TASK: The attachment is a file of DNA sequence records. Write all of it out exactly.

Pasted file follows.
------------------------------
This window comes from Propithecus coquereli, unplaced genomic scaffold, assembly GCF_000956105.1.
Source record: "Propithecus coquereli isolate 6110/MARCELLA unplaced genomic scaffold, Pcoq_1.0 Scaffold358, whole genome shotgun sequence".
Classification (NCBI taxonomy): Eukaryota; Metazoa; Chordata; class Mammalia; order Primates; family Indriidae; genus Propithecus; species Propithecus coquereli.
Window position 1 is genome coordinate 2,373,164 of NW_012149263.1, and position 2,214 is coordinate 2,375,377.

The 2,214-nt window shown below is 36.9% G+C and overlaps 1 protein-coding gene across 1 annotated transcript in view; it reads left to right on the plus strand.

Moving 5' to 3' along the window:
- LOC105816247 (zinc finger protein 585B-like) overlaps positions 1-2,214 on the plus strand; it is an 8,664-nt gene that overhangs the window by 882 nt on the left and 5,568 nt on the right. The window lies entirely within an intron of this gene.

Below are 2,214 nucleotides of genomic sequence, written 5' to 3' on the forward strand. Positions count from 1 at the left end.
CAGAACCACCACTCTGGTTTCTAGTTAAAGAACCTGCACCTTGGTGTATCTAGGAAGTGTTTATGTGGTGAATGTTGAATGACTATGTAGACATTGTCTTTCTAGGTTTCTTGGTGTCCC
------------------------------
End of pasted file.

This window comes from Propithecus coquereli, unplaced genomic scaffold, assembly GCF_000956105.1.
Source record: "Propithecus coquereli isolate 6110/MARCELLA unplaced genomic scaffold, Pcoq_1.0 Scaffold358, whole genome shotgun sequence".
Classification (NCBI taxonomy): Eukaryota; Metazoa; Chordata; class Mammalia; order Primates; family Indriidae; genus Propithecus; species Propithecus coquereli.
Window position 1 is genome coordinate 2,373,164 of NW_012149263.1, and position 2,214 is coordinate 2,375,377.

The 2,214-nt window shown below is 36.9% G+C and overlaps 1 protein-coding gene across 1 annotated transcript in view; it reads left to right on the plus strand.

Moving 5' to 3' along the window:
- LOC105816247 (zinc finger protein 585B-like) overlaps positions 1-2,214 on the plus strand; it is an 8,664-nt gene that overhangs the window by 882 nt on the left and 5,568 nt on the right. The window lies entirely within an intron of this gene.

Below are 2,214 nucleotides of genomic sequence, written 5' to 3' on the forward strand. Positions count from 1 at the left end.
CAGAACCACCACTCTGGTTTCTAGTTAAAGAACCTGCACCTTGGTGTATCTAGGAAGTGTTTATGTGGTGAATGTTGAATGACTATGTAGACATTGTCTTTCTAGGTTTCTTGGTGTCCC